SA Solar thermal – an important puzzle piece for a shifting picture

South Australia’s newest addition to a raft of planned energy tech is a giant, hot, salty, shiny tower mirror thing.

Alright, I’ll be specific. It’s a concentrating solar thermal power station that will use molten salt as a medium to store solar energy collected by a field of mirrors that are pointed at a single, tall receiver. It’ll have a capacity of 150 megawatts, and it’ll be able to store 1,100 megawatt hours of energy (that’s about 8 hours at full output). Here’s an example of a concentrating solar thermal plant, from the trailer for the new Blade Runner sequel:

solarhterm bladruenr.jpg

The announcement of an offtake agreement between the developers of the plant, Solar Reserve, and the South Australian government, took me by surprise. Specifically, it took me by surprise because the technology, concentrating solar thermal (CSP), is relatively far behind in the global stakes. Here’s a chart of total installed global capacity of a range of different renewable energy techs around the world:

REN21 raw cap by region.png

Despite having been around for quite some time, CSP hasn’t seen the huge reductions in cost that wind and solar have, over the years. It remains relatively expensive, and that’s been a big factor in how little it’s been deployed.

The Finkel report produced some estimates of relative costs of energy, in the chart below – you can see solar thermal with twelve hours of storage being, easily, the most expensive option in 2020, but becoming more competitive over the next few decades.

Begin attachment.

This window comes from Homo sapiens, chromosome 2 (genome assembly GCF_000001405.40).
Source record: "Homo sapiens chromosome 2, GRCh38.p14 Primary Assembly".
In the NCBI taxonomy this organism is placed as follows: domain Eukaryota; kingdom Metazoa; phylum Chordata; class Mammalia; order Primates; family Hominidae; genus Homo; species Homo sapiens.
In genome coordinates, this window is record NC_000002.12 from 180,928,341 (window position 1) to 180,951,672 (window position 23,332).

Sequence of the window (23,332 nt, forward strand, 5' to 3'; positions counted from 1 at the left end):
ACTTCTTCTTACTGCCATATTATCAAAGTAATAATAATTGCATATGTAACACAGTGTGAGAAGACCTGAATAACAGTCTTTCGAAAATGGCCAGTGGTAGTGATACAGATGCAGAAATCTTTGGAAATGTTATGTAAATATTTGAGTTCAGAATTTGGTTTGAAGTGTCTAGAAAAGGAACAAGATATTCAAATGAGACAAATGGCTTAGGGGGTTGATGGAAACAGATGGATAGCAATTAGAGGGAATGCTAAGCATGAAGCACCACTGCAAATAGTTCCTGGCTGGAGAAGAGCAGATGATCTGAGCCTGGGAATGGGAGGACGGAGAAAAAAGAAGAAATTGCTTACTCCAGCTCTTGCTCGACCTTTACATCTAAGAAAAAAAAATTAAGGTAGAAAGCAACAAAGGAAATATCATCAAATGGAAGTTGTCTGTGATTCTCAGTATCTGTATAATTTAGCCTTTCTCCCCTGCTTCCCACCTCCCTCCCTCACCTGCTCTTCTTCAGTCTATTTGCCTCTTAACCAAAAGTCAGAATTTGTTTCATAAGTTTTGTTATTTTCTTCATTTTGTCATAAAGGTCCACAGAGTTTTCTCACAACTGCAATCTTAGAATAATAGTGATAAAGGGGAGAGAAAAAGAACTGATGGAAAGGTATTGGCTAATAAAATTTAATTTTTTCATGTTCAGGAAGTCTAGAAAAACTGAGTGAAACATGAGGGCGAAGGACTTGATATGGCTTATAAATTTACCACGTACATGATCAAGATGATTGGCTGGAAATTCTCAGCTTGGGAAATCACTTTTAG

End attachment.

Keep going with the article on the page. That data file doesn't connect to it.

finkel lcoe

A question that’s come up a lot since the announcement has been why and how a relatively expensive technology is suited for the purpose of South Australia’s grid. The answer is relatively simple: cost isn’t the only factor, when it comes to deciding which technology is best suited for a site, state or country. The Aurora solar thermal plant (assuming it can live it to performance expectations) is a great fit for SA, for a few reasons.

Community fit

For a really, really long time, the community in the town of Port Augusta have been campaigning for the construction of Aurora concentrating solar thermal power station, and they’ve finally got it. The town was once reliant on the jobs from the coal-fired power station, which shut down in mid 2016. Repower Port Augusta, the local action group to replace the power station with solar thermal, contend that six CSP plants and 95 wind turbines could fully replace the coal-fired power station.

There’s a beautiful profile of the Port Augusta community in Anna Krien’s Quarterly Essay that’s well worth purchasing, and recently, ABC journalist Khama Reid interviewed members of the community:

“We were concerned about jobs and the future, so now this looks so positive.”

“It’s a modern Australia now. We as Aboriginal people have got to maximise opportunities to live in this country and that’s having a job, having an education and contribute.”

8809980-3x2-700x467.jpg
“Maddie Sarre and Lovisa Muyderman have been campaigning for solar thermal for years” – ABC